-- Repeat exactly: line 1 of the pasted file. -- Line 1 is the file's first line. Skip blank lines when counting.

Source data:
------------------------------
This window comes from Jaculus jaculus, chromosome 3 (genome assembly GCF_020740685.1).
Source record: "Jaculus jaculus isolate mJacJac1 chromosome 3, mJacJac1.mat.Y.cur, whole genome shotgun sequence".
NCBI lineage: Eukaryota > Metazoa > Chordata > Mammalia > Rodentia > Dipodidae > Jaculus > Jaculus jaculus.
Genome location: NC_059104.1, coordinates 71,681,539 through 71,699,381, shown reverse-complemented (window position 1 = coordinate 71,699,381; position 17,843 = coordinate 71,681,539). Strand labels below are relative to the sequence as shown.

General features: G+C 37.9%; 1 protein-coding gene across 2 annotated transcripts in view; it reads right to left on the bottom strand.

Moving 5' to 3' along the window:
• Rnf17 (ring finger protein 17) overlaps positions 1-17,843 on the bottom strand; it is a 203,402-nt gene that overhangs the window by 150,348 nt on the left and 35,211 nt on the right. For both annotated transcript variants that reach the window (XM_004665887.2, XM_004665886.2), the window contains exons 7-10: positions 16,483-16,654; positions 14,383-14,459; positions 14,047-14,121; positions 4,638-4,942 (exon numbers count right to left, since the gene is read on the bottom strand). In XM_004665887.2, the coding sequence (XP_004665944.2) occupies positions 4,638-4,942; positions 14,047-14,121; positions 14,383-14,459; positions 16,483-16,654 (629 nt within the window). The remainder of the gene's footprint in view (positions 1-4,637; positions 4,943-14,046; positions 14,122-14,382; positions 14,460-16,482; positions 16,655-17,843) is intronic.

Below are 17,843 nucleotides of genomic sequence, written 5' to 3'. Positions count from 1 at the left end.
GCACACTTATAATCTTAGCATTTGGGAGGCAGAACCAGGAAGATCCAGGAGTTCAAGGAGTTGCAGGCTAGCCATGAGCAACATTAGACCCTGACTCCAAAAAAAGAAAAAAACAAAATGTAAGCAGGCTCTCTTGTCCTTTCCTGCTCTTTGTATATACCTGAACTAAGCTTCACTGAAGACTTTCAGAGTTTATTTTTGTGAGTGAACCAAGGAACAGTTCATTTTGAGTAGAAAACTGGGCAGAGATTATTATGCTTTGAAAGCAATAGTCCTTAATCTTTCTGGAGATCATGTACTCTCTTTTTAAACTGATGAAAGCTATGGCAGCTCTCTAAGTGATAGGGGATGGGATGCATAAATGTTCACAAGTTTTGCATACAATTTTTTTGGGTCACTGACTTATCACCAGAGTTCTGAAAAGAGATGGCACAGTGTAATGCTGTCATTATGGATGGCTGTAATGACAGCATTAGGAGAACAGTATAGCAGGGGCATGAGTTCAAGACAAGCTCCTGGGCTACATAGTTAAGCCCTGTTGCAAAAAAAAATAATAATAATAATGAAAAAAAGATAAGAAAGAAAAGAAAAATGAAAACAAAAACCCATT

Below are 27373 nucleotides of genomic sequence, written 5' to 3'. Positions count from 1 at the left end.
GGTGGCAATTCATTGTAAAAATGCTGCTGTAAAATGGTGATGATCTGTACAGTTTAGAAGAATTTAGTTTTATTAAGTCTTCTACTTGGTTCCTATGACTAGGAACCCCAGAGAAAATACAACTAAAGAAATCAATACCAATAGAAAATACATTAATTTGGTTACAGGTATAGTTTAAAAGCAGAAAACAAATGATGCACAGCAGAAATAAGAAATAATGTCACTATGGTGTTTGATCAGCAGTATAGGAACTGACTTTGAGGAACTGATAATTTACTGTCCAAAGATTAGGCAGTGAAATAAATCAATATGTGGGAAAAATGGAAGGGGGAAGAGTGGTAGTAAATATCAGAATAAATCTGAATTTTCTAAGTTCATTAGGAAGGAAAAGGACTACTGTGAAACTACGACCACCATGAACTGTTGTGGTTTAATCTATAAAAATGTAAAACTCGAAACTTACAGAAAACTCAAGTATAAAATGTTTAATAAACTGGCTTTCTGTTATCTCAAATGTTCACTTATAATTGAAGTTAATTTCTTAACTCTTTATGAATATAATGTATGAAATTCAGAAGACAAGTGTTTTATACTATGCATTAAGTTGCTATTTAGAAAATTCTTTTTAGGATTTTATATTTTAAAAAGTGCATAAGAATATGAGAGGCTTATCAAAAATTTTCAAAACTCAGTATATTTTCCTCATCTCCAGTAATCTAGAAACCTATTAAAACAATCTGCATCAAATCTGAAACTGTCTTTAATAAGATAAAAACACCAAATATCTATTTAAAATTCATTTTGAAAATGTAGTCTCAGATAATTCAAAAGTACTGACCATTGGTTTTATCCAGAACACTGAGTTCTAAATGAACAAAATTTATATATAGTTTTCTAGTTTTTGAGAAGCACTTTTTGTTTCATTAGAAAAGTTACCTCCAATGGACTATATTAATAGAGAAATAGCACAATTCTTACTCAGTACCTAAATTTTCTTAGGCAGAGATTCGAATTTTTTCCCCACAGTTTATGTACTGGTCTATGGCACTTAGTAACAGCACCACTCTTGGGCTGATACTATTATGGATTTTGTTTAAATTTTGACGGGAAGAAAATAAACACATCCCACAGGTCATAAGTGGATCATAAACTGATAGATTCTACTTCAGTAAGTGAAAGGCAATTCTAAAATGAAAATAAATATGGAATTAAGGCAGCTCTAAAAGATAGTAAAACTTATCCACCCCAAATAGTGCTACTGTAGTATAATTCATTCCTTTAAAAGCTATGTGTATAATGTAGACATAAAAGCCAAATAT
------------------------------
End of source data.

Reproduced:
This window comes from Jaculus jaculus, chromosome 3 (genome assembly GCF_020740685.1).